domingo, 25 de outubro de 2009


In The Beginning

Was the Word …

Now Come the


For the better part of the Christian era in Western civilization, illustrating scenes from the Bible was not a job for artists. It was the job. As late as the Renaissance, Michelangelo, Leonardo, and their wannabes spent their days illustrating ceilings and altarpieces, painting frescoes, and chiseling images of Moses, David, and Madonna and child out of every scrap of available marble. But as the church lost some of its hold on the Western imagination, artists felt free to look elsewhere for inspiration. Now and then an artist would undertake a religious theme (Chagall, Rouault), but excepting the English painter Stanley Spencer or outsider artist Howard Finster, it's hard to think of a major modern artist who's spent much time on holy ground. It's even harder to think of an artist who could significantly alter our perceptions of the events, previously illustrated or not, in the Bible. But then, who could have foreseen that R. Crumb would tackle the Book of Genesis?

The artist credited with almost singlehandedly launching the underground-comics scene in '60s San Francisco, the cartoonist who gave us the X-rated adventures of Fritz the Cat and Mr. Natural, a professed atheist, a man who fantasizes about getting piggyback rides from big-legged women (and then draws and publishes these fantasies), and, last but surely most horrifying to the people whose nightmares Crumb haunts, an American who emigrates to France and likes it—this is the man a publisher has entrusted with the task of illustrating the first book of the Bible.

Unlikely as it might seem, this was trust well repaid. Without a trace of irony, and certainly no mockery, Crumb delivers a literal—one might even say traditional—rendition of the events in the Judeo-Christian account of Creation and its aftermath. Frame by frame, comic-book fashion, The Book of Genesis shows a white-bearded, patriarchal God creating the heavens and the earth and all that walk upon it. We see Adam and Eve exiled from the Garden of Eden. We observe the first murder, as Cain kills his brother, and then Noah and the Flood, the travails of Abraham—every verse of every chapter carefully rendered, right through to the story of Joseph and the Israelite migration to Egypt.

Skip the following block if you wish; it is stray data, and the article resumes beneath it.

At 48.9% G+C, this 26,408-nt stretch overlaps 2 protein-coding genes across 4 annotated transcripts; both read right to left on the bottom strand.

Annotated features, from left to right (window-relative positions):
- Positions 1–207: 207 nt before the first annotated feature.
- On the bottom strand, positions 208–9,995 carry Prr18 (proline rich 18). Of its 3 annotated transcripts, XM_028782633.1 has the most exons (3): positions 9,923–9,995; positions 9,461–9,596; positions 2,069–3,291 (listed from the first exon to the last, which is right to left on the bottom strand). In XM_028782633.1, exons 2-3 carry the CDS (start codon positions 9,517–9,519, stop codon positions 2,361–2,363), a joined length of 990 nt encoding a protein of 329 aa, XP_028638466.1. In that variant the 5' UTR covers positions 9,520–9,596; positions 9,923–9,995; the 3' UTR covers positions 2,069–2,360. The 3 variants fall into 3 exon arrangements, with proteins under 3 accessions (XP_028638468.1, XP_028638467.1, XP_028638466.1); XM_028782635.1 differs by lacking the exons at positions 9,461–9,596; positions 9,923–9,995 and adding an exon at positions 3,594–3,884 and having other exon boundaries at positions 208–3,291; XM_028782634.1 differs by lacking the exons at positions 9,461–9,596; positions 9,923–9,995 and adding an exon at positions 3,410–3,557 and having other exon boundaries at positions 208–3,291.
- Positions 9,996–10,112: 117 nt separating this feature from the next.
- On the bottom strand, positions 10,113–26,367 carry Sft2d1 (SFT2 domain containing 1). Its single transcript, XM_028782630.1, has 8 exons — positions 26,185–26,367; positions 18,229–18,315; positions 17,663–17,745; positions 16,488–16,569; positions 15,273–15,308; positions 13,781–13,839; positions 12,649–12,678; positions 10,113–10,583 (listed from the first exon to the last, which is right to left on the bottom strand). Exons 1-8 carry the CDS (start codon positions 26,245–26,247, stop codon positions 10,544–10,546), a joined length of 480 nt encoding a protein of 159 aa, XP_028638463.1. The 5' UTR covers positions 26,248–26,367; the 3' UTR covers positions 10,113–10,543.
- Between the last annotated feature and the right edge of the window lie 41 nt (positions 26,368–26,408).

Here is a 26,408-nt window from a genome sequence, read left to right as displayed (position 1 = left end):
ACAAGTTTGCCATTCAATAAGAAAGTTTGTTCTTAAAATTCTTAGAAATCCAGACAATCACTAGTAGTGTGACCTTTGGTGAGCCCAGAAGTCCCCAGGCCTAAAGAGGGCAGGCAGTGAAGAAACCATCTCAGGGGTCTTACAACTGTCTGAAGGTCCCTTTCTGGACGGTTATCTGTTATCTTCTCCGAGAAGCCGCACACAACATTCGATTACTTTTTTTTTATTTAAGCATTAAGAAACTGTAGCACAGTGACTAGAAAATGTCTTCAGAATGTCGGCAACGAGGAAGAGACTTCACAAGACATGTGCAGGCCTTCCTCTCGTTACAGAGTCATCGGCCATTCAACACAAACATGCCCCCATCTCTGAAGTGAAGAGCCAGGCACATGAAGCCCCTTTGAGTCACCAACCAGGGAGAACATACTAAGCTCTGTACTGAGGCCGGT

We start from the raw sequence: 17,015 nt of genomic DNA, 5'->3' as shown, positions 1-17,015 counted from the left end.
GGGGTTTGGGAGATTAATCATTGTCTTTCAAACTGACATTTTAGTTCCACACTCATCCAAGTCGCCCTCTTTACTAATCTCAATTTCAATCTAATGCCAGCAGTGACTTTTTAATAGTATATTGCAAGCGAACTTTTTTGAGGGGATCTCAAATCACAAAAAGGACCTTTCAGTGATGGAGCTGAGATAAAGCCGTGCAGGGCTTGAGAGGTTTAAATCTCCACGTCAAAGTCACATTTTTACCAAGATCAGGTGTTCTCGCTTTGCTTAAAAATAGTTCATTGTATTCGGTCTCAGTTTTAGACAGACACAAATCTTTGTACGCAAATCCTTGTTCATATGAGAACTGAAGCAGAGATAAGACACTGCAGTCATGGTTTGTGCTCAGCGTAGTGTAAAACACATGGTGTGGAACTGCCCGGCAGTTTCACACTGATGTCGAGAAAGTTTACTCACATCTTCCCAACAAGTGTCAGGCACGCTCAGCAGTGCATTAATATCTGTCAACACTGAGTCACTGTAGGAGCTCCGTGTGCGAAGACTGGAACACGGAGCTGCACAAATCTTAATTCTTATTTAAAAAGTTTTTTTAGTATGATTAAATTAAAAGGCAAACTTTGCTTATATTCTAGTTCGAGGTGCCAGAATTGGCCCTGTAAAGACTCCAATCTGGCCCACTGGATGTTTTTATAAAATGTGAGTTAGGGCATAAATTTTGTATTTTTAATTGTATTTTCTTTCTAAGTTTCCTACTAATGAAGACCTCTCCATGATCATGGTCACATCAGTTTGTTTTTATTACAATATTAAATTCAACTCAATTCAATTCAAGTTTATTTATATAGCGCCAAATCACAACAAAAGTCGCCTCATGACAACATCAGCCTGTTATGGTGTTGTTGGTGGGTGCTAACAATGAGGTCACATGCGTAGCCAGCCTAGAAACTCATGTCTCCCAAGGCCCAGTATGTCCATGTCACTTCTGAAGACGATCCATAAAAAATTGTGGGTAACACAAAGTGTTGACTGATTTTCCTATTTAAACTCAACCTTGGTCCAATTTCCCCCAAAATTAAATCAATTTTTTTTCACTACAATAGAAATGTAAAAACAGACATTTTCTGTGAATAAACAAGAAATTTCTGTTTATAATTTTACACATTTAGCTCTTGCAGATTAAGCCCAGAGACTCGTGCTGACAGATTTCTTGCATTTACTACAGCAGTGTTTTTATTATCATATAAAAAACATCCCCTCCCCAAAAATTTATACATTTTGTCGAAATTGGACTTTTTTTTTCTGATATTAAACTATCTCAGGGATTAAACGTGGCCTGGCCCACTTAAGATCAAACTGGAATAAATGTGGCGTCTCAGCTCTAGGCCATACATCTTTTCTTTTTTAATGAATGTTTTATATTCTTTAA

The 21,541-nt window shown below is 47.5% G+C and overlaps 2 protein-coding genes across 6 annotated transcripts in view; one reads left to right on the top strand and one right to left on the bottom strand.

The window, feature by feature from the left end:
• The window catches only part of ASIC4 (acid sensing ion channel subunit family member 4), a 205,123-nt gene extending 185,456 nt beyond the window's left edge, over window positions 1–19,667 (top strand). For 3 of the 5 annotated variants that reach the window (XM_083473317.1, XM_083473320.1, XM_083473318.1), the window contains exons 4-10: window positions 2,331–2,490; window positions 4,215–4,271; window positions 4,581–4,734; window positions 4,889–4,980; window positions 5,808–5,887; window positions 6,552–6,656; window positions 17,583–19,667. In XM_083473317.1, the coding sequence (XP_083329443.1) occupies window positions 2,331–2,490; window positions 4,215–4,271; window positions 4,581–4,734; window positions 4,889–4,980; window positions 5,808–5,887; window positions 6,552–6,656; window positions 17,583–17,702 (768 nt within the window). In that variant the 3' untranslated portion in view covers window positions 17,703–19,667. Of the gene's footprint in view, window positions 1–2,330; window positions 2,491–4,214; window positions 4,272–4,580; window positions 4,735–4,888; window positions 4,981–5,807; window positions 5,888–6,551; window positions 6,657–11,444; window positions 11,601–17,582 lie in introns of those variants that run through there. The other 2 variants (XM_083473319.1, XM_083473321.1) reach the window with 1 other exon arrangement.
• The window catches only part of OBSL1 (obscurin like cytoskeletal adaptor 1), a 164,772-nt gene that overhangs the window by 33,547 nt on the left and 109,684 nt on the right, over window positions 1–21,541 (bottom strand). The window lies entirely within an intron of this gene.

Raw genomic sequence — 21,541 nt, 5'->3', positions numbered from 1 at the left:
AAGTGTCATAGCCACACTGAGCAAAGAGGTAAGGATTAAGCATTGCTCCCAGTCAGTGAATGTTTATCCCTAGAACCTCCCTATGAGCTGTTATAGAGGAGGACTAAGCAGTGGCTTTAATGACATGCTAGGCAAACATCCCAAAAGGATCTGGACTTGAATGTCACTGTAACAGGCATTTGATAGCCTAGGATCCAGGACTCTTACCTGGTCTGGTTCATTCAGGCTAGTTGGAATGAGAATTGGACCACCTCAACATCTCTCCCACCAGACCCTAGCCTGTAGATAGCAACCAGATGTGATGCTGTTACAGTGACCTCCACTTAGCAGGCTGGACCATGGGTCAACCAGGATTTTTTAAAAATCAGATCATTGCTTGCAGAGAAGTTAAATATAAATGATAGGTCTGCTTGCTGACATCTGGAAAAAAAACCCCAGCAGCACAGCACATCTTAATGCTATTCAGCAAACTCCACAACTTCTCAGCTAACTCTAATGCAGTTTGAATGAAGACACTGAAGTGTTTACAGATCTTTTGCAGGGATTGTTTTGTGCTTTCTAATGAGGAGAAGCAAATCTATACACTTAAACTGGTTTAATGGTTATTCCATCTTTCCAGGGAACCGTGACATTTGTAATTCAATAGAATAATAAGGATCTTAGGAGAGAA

What distinguishes this version is its meticulous realism. The beginning is a little spongy—through no fault of Crumb's: there are, after all, two overlapping and not entirely synchronous Creation myths in the opening pages—but as soon as the story reaches solid ground, that is, as soon as Adam and Eve are banished from the garden, the narrative finds its footing. We see the story as we read it, and what we see are camels and grizzled, hairy-legged herdsmen, watering troughs and tents delineated right down to every flap and peg, women laboring through childbirth, bowls and stoppered jugs, dusty towns and the towering palace of the pharaoh. Abraham and his descendants move through a sun-baked, unforgiving landscape, earning their crust through the sweat of their brows, and the visual precision with which their struggles are rendered endows them with a nobility only hinted at in the text. God may not be in the details, but his chosen people surely are.

It is one thing, for example, to read that Abraham and Sarah were old and childless. It is altogether different to watch them age and to witness the sadness in their faces at the thought of childlessness. As drawn by Crumb, Abraham and his descendants are not just figures in a story. First and last, they are fully human and full of frailty. When God orders Abraham to slaughter his son, Isaac, we see a horrified—and angry?—old man and a helpless, tearful boy, and suddenly what has always been an unsettling tale becomes truly horrific. This has always been a story about faith being tested, but there is nothing abstract about Crumb's version. Instead, his realism restores the mystery at the heart of the tale: how could a man believe in something so strongly that he would kill the child he wanted more than anything else?

Even the most famously tedious passages—those genealogical lists familiarly known as "the begots"—become fascinating when Crumb supplies thumbnail sketches of every man listed, instilling a vivid sense of humanity in what is, on the page, merely a list of names. It is one more instance of the artist's ability to make us see that, however shrouded by time, these were people before they were part of an oft-told tale. This version of Genesis works so well because it is not reverential. The artist always honors the story, never dodging or minimizing the occasions when God or one of his emissaries enters the action, but by keeping everything as grittily real as possible, Crumb achieves a miracle all his own: he makes one of the world's oldest stories new again.

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